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Breakdance Goes Isarphilharmonie

Making Moves: As breakdance conquers the Olympics for the first time in 2024, is also turns the Gasteig on its head. Aloun Phetnoi Ferzandi tells us why he transfers breakdance from the streets into a concert hall.

Breakdancer poses for a photo in front of the Gasteig HP8
Aloun Phetnoi Ferzandi and his crew bring breakdance to the Gasteig HP8. Copyright: Benedikt Feiten/Gasteig

As a teenager, unable to afford dance tuition, Aloun Phetnoi Ferzandi trained with ghetto blasters in underground stations. Today, he runs two dance studios in Munich. Together with his crew Step2Diz, he is bringing the Breakdance Battle to the Isarphilharmonie for Tanz den Gasteig. After a short dance performance at the Gasteig HP8, Aloun explains to us how dancing has helped him deal with life.

“Culture for Munich: Hey, we’re a part of it!”

Two breakdancers dance acrobatically in Hall E
Aloun and his brother during a breakdance demonstration in Hall E Copyright: Benedikt Feiten/Gasteig

Breakdancing is an acrobatic street dance. Why are you taking it off the street and into a concert venue like the Isarphilharmonie?

It’s precisely the opposites that attract each other here: Street culture meets high culture, which is the biggest highlight for us street artists and fills me with gratitude. The Isarphilharmonie is an amazing backdrop that fills us street artists with a very special spirit and masses of energy. What we do still meets with derision from some quarters, but there is so much passion and training behind it. With our battle, we want to show that hip-hop, with its elements of breakdance, graffiti, rap and beat production, has long since become part and parcel of the arts and should finally be recognised as such.


How does a breakdance battle work and who can take part?

First of all, you don’t have to be able to stand on one hand or spin on your head. Anyone who wants to can sign up for the battle, regardless of their own breakdancing skills. Our live DJ adapts their set spontaneously to the participants’ moves and skill levels, and I add a little pizzazz as the MC. Of course, winning the prize money of 200 euros is an incentive, but the main thing is to have fun. Dancers can enter individually or in groups of three and we will select suitable constellations depending on the type and number of registrations. It doesn’t matter where yo come from and what language you speak – the battle is all about body language. For example, if I stand on one hand and my opponent does a somersault over it, it spurs me on to try another trick myself. (grins) We breakdancers are machines; we just keep going. It’s all about honour.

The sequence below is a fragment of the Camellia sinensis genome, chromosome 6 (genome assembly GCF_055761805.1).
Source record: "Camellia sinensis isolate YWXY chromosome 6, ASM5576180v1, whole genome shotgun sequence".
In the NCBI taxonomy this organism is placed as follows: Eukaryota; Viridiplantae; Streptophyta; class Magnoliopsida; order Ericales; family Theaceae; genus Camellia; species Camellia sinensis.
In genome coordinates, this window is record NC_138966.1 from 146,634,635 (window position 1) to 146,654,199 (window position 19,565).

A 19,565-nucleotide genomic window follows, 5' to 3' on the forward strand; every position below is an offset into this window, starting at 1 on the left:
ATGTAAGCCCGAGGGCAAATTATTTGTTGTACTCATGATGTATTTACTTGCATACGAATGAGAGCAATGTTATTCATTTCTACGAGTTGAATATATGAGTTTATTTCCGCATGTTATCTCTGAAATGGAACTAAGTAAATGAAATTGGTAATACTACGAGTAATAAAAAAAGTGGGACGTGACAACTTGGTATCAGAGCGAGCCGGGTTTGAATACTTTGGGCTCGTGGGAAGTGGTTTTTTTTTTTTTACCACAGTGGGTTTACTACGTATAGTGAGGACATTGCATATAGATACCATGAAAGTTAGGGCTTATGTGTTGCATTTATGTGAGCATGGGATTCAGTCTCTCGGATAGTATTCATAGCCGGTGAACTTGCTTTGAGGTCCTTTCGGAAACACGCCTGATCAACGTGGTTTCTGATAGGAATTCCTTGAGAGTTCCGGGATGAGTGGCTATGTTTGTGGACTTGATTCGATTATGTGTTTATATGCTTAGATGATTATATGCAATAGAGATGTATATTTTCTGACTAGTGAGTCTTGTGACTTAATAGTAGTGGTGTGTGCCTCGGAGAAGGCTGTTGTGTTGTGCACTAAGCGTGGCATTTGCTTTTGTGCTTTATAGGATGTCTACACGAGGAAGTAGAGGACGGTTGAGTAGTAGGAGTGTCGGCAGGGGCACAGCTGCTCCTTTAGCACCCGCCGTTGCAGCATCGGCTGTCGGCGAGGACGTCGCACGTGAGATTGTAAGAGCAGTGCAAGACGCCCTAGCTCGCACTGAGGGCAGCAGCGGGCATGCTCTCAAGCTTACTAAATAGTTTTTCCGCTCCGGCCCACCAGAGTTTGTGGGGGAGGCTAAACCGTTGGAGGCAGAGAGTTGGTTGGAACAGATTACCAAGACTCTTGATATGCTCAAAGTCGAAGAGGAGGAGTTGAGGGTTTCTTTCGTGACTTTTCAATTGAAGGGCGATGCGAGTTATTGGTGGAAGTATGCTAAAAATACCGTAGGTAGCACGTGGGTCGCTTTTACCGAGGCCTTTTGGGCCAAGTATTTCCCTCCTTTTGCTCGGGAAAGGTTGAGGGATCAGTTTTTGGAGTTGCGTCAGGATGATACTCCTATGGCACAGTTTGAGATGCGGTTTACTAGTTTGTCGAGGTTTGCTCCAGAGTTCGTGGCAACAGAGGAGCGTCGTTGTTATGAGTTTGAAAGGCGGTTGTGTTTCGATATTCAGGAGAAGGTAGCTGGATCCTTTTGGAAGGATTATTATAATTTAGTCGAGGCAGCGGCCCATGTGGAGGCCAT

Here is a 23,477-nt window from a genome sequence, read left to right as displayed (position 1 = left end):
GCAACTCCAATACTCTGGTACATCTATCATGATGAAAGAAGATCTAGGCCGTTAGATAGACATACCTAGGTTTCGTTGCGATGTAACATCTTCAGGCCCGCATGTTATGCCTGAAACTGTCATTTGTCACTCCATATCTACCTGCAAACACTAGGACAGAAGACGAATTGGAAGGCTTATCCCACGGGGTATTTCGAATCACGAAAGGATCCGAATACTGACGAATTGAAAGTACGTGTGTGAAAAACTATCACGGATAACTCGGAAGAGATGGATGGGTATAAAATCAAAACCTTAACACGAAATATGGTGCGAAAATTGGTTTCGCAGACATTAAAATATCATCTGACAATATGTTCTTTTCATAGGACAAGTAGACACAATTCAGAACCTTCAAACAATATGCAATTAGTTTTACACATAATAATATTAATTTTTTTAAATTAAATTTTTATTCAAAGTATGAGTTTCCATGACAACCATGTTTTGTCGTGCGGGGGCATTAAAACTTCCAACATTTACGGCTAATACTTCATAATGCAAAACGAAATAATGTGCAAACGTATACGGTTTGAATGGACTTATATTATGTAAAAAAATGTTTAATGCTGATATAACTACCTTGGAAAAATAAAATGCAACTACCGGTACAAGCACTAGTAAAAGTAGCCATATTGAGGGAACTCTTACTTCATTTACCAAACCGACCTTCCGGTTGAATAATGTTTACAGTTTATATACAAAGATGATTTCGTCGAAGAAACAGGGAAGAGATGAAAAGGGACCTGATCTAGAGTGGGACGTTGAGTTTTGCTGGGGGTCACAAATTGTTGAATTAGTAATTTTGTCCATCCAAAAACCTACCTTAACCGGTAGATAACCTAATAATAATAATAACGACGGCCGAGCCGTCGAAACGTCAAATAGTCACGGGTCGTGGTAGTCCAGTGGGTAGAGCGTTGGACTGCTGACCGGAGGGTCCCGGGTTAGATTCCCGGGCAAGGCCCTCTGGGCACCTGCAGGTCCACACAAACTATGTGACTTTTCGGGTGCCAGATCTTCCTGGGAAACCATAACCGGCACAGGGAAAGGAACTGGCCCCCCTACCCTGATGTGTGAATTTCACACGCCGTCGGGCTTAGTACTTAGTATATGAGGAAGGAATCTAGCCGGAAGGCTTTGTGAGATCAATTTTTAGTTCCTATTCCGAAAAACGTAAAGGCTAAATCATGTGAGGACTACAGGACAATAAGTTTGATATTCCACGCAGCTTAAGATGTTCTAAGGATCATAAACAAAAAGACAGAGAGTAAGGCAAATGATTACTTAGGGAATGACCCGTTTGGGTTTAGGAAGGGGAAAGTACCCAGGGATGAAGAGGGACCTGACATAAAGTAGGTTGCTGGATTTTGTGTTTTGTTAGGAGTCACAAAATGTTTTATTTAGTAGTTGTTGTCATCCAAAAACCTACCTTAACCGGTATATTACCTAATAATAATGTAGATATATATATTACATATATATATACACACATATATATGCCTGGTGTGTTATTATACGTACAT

What criteria does the jury use to decide who wins?

We have invited three jury members who bring different perspectives to the table: An older dancer, an OG (old generation) and a newcomer who is currently winning everything. There is also a female breakdancer, B-Girl. In the knockout rounds, the jury give a thumbs up or thumbs down without much discussion to decide who goes through to the semi-finals for a chance to advance to the finals. Participants are assessed on the complete package: synchronicity with the music, ease of movement, flow, and how they deal with the whole situation.

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Breakdance conquers the Gasteig on 25 May at Tanz den Gasteig.

To what extent are pain and failure part of breakdancing?

For me, breakdancing is like life: No matter what obstacle or challenge you encounter, you must keep moving to maintain your balance. Of course you fall, and it often hurts, especially when you first start out. I remember when my mum kept telling me off for my blood-soaked T-shirts when I practised the same move thousands of times and always fell on my right shoulder. But I really wanted to learn. I trained hard and now I can do this move in my sleep.


You came to breakdancing via graffiti and teach children, youngsters and adults in your own two dance studios. What do they learn with you?

We often get kids who have no self-confidence at all. The battles and other performances give them a platform to showcase themselves. They develop self-esteem and learn to respect other dancers and their moves. I know from experience that anyone can dance; anyone can do anything if they really want to and keep at it no matter what. Training is more important than talent. My brothers and I come from a time when there were no hip-hop role models in Munich. I’ve been in the game for many years now and see it as my job to take young people by the hand.

“Breakdancing is a release, where you can let it all out!”

Aloun Phetnoi Ferzandi

Dance festival – Tanz den Gasteig

Saturday, 25 May 2024 at the Gasteig HP8; free admission